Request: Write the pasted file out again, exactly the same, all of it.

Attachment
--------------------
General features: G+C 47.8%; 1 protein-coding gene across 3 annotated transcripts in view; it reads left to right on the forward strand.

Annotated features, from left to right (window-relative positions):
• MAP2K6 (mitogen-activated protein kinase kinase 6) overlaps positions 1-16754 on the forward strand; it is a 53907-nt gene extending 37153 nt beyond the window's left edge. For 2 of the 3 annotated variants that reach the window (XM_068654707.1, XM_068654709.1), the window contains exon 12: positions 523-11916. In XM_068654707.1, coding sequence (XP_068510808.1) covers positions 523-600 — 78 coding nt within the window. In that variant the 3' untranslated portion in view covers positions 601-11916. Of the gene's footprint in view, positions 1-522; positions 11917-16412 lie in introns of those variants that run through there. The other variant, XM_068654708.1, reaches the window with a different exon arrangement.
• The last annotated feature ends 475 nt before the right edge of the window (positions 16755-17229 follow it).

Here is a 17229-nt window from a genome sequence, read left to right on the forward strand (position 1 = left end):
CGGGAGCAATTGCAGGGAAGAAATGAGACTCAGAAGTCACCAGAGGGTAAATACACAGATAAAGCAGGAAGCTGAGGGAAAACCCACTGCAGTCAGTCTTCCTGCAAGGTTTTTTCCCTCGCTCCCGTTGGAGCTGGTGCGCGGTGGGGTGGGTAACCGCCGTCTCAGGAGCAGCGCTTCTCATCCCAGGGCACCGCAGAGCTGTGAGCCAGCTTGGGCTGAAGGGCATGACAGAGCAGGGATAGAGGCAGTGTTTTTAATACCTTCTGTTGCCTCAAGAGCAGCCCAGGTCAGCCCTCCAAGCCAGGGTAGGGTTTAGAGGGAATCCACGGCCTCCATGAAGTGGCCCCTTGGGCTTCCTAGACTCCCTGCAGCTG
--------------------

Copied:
General features: G+C 47.8%; 1 protein-coding gene across 3 annotated transcripts in view; it reads left to right on the forward strand.

Annotated features, from left to right (window-relative positions):
• MAP2K6 (mitogen-activated protein kinase kinase 6) overlaps positions 1-16754 on the forward strand; it is a 53907-nt gene extending 37153 nt beyond the window's left edge. For 2 of the 3 annotated variants that reach the window (XM_068654707.1, XM_068654709.1), the window contains exon 12: positions 523-11916. In XM_068654707.1, coding sequence (XP_068510808.1) covers positions 523-600 — 78 coding nt within the window. In that variant the 3' untranslated portion in view covers positions 601-11916. Of the gene's footprint in view, positions 1-522; positions 11917-16412 lie in introns of those variants that run through there. The other variant, XM_068654708.1, reaches the window with a different exon arrangement.
• The last annotated feature ends 475 nt before the right edge of the window (positions 16755-17229 follow it).

Here is a 17229-nt window from a genome sequence, read left to right on the forward strand (position 1 = left end):
CGGGAGCAATTGCAGGGAAGAAATGAGACTCAGAAGTCACCAGAGGGTAAATACACAGATAAAGCAGGAAGCTGAGGGAAAACCCACTGCAGTCAGTCTTCCTGCAAGGTTTTTTCCCTCGCTCCCGTTGGAGCTGGTGCGCGGTGGGGTGGGTAACCGCCGTCTCAGGAGCAGCGCTTCTCATCCCAGGGCACCGCAGAGCTGTGAGCCAGCTTGGGCTGAAGGGCATGACAGAGCAGGGATAGAGGCAGTGTTTTTAATACCTTCTGTTGCCTCAAGAGCAGCCCAGGTCAGCCCTCCAAGCCAGGGTAGGGTTTAGAGGGAATCCACGGCCTCCATGAAGTGGCCCCTTGGGCTTCCTAGACTCCCTGCAGCTG